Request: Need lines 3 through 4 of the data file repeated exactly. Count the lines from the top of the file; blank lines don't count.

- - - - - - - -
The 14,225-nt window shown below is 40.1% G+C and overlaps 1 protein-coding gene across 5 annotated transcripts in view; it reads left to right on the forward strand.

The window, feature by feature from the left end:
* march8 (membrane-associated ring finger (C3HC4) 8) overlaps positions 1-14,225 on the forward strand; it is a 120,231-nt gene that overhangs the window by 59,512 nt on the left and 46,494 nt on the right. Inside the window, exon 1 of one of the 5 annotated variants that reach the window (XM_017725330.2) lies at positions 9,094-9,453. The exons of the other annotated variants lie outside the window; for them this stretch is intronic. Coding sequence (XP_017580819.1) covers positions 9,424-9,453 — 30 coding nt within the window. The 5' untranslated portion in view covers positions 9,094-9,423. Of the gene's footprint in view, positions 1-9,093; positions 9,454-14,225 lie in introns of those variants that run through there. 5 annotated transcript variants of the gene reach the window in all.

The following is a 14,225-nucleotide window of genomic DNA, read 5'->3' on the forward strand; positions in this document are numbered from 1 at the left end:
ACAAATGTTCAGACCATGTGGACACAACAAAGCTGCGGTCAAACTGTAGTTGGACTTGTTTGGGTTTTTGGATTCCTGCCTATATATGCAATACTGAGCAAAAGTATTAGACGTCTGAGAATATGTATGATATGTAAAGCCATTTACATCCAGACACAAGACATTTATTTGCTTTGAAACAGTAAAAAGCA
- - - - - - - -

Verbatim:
* march8 (membrane-associated ring finger (C3HC4) 8) overlaps positions 1-14,225 on the forward strand; it is a 120,231-nt gene that overhangs the window by 59,512 nt on the left and 46,494 nt on the right. Inside the window, exon 1 of one of the 5 annotated variants that reach the window (XM_017725330.2) lies at positions 9,094-9,453. The exons of the other annotated variants lie outside the window; for them this stretch is intronic. Coding sequence (XP_017580819.1) covers positions 9,424-9,453 — 30 coding nt within the window. The 5' untranslated portion in view covers positions 9,094-9,423. Of the gene's footprint in view, positions 1-9,093; positions 9,454-14,225 lie in introns of those variants that run through there. 5 annotated transcript variants of the gene reach the window in all.

The following is a 14,225-nucleotide window of genomic DNA, read 5'->3' on the forward strand; positions in this document are numbered from 1 at the left end: